The prior art of Sand (HLTK) disclosed the preferred short pulse (about 10 millisecond) laser with an exposure time about 0.1 second and operated at non-contact and non-focused mode. In contrast, one of the preferred embodiment of the present patent is to use a CW diode laser (at about 1.4 to 1.9 microns) operated at a contact or non-contact but focused mode with an exposure time about 2 to 5 seconds, where deeper penetration of laser energy via novel lens design is achieved for more stable results than HLTK.
In the prior arts of HLTK, DTK or CK for the treatment of hyperopia, the treated area is in the cornea area defined as one-zone method in comparing to the two-zone method also including the second zone in the sclera area (outside the limbus) as proposed in the present invention. Therefore, higher hyperopia (up to about 5 diopters) correction is possible using the two-zone method, where thermal energy is applied on both cornea and sclera area.
Another preferred mechanism of this invention is that electrical or thermal stimulation (ETS) of CB contraction (at a temperature much lower than the permanent shrinkage of about 55 degree C.) may also cause the loosening or increasing space of the SCZ complex, if the ETS is repeated and accumulated. For permanent shrinkage, a higher-power about 0.4 to 0.8 W (per treated spot) would be needed, in comparing to a preferred power about 0.05 to 0.2 W for the case of ETS. The ETS may be resulted from the thermal energy from a laser or a RF wave device.
Without the above clinical and theoretical analysis and specific lens design (to be detailed later), it would be very difficult to predict the clinical outcome. The method in this invention and parameters for the proposed device and clinical techniques are based upon the above theoretical findings. Further analysis on the mechanisms and efficiency of ciliary body contraction will be discussed and shown by figures as follows.
Thermal Shrinkage of Ocular Tissue
Based on the above described mechanisms, we are able to further analyze the efficiency of CB contraction (CBC). The amount of CBC is proportion to a momentum defined by P=MV=M(D/t), where M is the mass of the SCZ complex which moves at a speed of V (to move a distance D) during the accommodation or CB contraction period t. It was reported by Coleman et al. (Ophthalmology 2001, vol. 108, p. 1544-51) that the response time (t) was about 0.5 second in an electrical stimulation of CB of a primate eye for a rise of the vitreous pressure pulse. This stimulated CBC is transient and we look for a permanent capability of enhanced CBC. Using the concept disclosed in the present invention that CB contraction speed (V) or its distance (D) is inverse proportional to the mass of the SCZ complex (M) for a given momentum (P) or contraction force. Furthermore, increase of SCZ complex available spacing will also increase the speed V and its distance (d). For a given CB contraction force, the momentum also proportional to the elasticity of the SCZ complex. A thermal shrinkage of ocular tissue of sclera, choroids or CB will cause one or more than one of the above described effects which enhance the CBC. Note that about ⅓ deduction of the linear dimension of the tissue under thermal shrinkage is expected as previously known. This shrinkage will allow more anterior chamber shift of the lens or CBC, or both and therefore results in an increase of accommodation.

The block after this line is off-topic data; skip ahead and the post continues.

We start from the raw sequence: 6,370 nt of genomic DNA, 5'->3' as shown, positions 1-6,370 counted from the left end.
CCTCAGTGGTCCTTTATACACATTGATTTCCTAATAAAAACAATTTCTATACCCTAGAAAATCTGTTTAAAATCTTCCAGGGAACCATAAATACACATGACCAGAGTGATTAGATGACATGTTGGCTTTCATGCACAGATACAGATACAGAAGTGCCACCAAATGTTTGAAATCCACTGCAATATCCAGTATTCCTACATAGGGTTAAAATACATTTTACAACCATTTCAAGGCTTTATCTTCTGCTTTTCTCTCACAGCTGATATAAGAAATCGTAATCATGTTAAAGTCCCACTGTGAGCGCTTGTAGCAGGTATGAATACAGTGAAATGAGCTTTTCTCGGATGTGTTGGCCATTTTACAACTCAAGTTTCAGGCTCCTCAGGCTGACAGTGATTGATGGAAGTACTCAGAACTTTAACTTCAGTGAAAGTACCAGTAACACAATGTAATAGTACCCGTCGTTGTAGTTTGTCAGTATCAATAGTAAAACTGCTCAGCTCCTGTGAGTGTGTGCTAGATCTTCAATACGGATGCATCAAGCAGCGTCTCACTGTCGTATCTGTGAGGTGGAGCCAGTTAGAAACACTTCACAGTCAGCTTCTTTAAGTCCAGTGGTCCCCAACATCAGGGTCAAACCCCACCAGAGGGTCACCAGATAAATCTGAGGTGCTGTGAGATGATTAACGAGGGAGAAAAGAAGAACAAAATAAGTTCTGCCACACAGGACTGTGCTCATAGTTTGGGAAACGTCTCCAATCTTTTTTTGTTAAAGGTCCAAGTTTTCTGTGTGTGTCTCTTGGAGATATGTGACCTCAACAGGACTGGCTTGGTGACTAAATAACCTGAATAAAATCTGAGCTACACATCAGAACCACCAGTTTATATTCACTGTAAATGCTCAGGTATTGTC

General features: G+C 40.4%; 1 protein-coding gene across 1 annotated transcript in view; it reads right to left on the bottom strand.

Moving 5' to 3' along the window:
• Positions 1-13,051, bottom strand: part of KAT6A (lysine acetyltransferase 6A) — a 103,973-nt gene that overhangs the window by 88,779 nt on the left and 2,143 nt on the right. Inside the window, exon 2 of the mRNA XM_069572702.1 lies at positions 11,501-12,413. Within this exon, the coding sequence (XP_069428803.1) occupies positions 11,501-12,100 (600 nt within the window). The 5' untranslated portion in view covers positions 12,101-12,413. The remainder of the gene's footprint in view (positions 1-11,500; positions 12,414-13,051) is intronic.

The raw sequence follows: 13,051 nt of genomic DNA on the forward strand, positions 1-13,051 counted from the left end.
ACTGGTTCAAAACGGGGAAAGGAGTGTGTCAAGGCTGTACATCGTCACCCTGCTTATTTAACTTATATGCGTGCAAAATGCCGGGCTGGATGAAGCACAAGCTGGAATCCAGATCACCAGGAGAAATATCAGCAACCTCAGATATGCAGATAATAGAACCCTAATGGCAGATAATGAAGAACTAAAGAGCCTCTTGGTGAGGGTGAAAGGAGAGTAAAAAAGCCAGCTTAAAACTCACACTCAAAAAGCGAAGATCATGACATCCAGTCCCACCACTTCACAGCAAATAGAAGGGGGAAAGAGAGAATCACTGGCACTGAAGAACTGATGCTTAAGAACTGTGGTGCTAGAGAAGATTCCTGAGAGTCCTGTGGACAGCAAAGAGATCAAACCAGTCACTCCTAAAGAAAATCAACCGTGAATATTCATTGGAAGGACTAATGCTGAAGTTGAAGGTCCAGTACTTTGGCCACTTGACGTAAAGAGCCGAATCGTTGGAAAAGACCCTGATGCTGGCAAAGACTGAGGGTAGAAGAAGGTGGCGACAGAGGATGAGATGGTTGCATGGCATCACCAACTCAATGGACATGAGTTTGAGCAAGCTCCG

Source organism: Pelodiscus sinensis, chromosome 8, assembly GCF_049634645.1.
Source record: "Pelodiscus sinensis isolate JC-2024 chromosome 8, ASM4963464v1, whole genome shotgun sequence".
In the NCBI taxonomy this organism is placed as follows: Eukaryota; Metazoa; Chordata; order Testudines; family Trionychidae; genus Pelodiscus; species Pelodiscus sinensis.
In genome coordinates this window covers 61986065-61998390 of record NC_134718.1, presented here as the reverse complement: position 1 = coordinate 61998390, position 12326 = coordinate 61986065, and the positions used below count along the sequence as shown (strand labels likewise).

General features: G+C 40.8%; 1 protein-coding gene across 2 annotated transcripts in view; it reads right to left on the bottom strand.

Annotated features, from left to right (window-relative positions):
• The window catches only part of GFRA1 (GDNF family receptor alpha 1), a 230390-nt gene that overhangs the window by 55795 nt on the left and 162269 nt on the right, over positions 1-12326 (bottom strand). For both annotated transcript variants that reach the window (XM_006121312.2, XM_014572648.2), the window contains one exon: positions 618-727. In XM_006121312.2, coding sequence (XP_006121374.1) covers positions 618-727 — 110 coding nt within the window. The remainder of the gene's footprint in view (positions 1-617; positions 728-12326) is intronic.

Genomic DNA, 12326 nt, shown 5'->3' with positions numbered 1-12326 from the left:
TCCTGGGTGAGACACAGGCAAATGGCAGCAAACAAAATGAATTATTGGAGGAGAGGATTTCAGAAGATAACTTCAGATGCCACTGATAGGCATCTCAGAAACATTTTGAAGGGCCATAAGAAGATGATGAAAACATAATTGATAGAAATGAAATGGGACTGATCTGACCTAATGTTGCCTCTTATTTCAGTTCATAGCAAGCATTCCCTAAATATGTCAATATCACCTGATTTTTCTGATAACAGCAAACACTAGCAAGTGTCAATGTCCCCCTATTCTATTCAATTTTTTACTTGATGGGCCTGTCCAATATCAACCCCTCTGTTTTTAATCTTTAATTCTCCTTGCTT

Another preferred mechanism of this invention is that electrical or thermal stimulation (ETS) of CBC (at a temperature much lower than the permanent shrinkage of about 65 degree C.) may cause the loosening or increasing space of the SCZ complex, if the ETS is repeated and accumulated. One preferred embodiment of this invention is to use the ETS as an enhancement of thermal shrinkage procedure. The preferred means of enhancement also includes the use of medicine such as pilocarpine (about 0.05% to 0.2%) or others in similar nature to trigger and enhance CBC. The preferred means of medicine enhancement can be applied before, during or after the procedure.
Laser Profile of Focused Beam
The laser power density (or irradiance) profile, normalized by its surface power density, of a focused laser inside an absorbing medium (ocular tissue) may be calculated by a revised Beers law (J. T. Lin, unpublished)
P=Bexp (−dA), (Eq. 1)
B=[f/(f−d)]2, (Eq. 2)
where A is the absorption coefficient of the cornea tissue at a given laser spectrum; B is a focusing factor inverse proportional to the focused beam spot size(derived from simple geometry); f is the focal length of the optics (lens) and d is the penetration depth or position away from the corneal surface, d=0. It should be note that when d approaches f, B equals its maximal B* calculated by the square of the ratio between the initial beam spot size (at d=0) and the beam waist (a diffraction-limited finite size at d=f) to avoid the singularity of formula (2). From above formula, one may readily see that the laser irradiance has a fast exponential decrease due to its absorption in ocular tissue, which is competing with the increasing factor B in a focused beam. The net result of power absorption and beam spot decrease (or increase of power density) produces a peak value (P*) of the laser irradiance profile located at the focal point or position of minimal beam spot. For example, given a laser spot size (diameter) of 1.0 mm on the corneal surface (or d=0) which is focused to a minimal spot of 0.25 mm (at d=f), one may easily calculate, from Eq. 2, B=(1, 4, 16, 4, 1) at d/f=(0, 0.5, 1.0, 1.5, 2.0).